“You hungry little beggar, how you do eat up your sensations!”
“They give me indigestion sometimes.”
The foyer of the Plaza was like a reception. The tea-room was a-clatter and a-clack with tongues.
“Like the clatter of sleek little squirrels,” said Bambi, as she followed the head-waiter to their table.
Her comments on people about them, the nicknames she donated to them, convulsed Strong. He would never again see that pompous head-waiter except as “Papa Pouter!”
“Would you get tired of it if you were here all the time?”
“I suppose so. It is all so alike. The women all look alike, and the men, and the waiters. If you dropped through the ceiling, you could hardly tell whether you were in the Ritz, the Plaza, the Manhattan, or the Knickerbocker. You would know it was New York—that’s all.”
“What train do you take to-night, or shall you stay over?”
“I shall go on the 11:50, if you’ll play with me until then.”
He smiled at her affectation.
“Suppose we try another kind of crowd to-night, and dine at the Lafayette.”
“Delighted! I’ve never been there.”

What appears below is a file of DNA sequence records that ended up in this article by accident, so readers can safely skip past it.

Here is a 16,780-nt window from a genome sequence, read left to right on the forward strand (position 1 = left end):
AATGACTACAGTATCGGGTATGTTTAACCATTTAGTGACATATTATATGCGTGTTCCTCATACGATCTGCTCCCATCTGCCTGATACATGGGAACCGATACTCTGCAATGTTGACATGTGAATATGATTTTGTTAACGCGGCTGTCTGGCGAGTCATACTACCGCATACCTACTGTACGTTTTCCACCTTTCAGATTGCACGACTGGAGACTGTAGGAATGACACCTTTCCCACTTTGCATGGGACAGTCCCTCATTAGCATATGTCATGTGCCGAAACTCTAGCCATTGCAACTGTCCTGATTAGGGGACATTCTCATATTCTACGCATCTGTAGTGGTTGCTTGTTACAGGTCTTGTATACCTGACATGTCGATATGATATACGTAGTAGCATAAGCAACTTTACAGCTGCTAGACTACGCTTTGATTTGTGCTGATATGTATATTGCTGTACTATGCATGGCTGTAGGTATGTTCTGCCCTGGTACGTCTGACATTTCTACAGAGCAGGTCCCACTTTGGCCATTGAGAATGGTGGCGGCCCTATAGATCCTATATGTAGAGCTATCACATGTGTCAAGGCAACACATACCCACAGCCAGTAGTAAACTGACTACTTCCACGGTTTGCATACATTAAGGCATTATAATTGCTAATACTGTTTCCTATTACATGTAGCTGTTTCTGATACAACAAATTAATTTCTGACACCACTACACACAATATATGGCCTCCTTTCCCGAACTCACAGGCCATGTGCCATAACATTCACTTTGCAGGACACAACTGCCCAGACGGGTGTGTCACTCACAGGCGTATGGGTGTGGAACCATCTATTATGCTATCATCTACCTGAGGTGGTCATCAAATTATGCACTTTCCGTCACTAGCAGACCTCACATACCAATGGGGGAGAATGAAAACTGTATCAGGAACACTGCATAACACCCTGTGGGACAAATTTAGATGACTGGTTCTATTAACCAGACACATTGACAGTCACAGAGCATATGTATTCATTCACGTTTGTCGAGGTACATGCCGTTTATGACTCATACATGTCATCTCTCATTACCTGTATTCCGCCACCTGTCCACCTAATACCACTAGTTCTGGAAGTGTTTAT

“It’s jolly. You’ll like it, I think.”
“Where is it?”
“Way downtown—University Place. What shall we do between now and dinner-time?”
“Let’s walk down.”
“Oh, that’s a long walk.”
“But I love to walk, unless it is too much for you.”
The walk was one never to be forgotten by Strong. To have Bambi all to himself, to look forward to hours of such bliss, to have her swinging along beside him, laughing and chattering, now and again laying her hand on his arm in confident friendliness—it was intoxicating.
By sheer force of will he kept his hand on the throttle of his emotions. One look, one false move, would ruin it all. He knew, without any doubts that she did not love him. He even told himself she loved Jocelyn. He knew that he must make himself a valuable friend and not an undesired lover, but his want of her was great, and his fury at Jarvis’s indifference white hot. She caught his set look.
He turned his eyes on her.
“You’re tired of me. I won’t talk any more.”
He drew her hand through his arm, and held her there.
“Don’t say that sort of thing, please; it isn’t fair.”
“Take it back.”
The Lafayette filled her with excitement. They had a table on a raised balcony overlooking the main dining-room. Richard pointed out celebrities, bowed to many friends, talked charming personalities. A feast of Lucullus was served them. Music and wine and excitement bewitched Bambi. She sparkled and laughed. She capped his every sally with a quick retort. She was totally different from the girl-boy who had walked downtown beside him.
“What are you thinking about me?” she challenged him, her head tipped back provokingly.